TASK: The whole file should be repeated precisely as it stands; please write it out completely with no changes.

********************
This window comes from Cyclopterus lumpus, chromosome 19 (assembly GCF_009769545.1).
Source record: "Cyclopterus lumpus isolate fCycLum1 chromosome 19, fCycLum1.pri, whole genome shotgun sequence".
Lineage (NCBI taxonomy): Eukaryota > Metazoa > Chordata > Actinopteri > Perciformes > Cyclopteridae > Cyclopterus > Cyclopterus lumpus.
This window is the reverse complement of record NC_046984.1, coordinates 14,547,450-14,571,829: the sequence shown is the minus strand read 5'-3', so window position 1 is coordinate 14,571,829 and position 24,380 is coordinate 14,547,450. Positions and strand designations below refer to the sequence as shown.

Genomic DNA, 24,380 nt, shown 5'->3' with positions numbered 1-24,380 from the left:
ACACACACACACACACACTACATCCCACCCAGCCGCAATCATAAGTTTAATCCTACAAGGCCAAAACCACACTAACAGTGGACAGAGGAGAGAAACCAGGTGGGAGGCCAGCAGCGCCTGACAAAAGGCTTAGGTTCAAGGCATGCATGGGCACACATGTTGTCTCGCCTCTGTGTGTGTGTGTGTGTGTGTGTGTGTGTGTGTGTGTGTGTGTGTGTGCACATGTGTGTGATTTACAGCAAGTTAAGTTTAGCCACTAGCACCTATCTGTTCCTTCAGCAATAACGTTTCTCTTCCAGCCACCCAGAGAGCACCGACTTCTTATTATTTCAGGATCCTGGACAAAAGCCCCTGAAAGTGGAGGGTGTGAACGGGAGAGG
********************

This window comes from Cyclopterus lumpus, chromosome 19 (assembly GCF_009769545.1).
Source record: "Cyclopterus lumpus isolate fCycLum1 chromosome 19, fCycLum1.pri, whole genome shotgun sequence".
Lineage (NCBI taxonomy): Eukaryota > Metazoa > Chordata > Actinopteri > Perciformes > Cyclopteridae > Cyclopterus > Cyclopterus lumpus.
This window is the reverse complement of record NC_046984.1, coordinates 14,547,450-14,571,829: the sequence shown is the minus strand read 5'-3', so window position 1 is coordinate 14,571,829 and position 24,380 is coordinate 14,547,450. Positions and strand designations below refer to the sequence as shown.

Genomic DNA, 24,380 nt, shown 5'->3' with positions numbered 1-24,380 from the left:
ACACACACACACACACACTACATCCCACCCAGCCGCAATCATAAGTTTAATCCTACAAGGCCAAAACCACACTAACAGTGGACAGAGGAGAGAAACCAGGTGGGAGGCCAGCAGCGCCTGACAAAAGGCTTAGGTTCAAGGCATGCATGGGCACACATGTTGTCTCGCCTCTGTGTGTGTGTGTGTGTGTGTGTGTGTGTGTGTGTGTGTGTGTGTGTGCACATGTGTGTGATTTACAGCAAGTTAAGTTTAGCCACTAGCACCTATCTGTTCCTTCAGCAATAACGTTTCTCTTCCAGCCACCCAGAGAGCACCGACTTCTTATTATTTCAGGATCCTGGACAAAAGCCCCTGAAAGTGGAGGGTGTGAACGGGAGAGG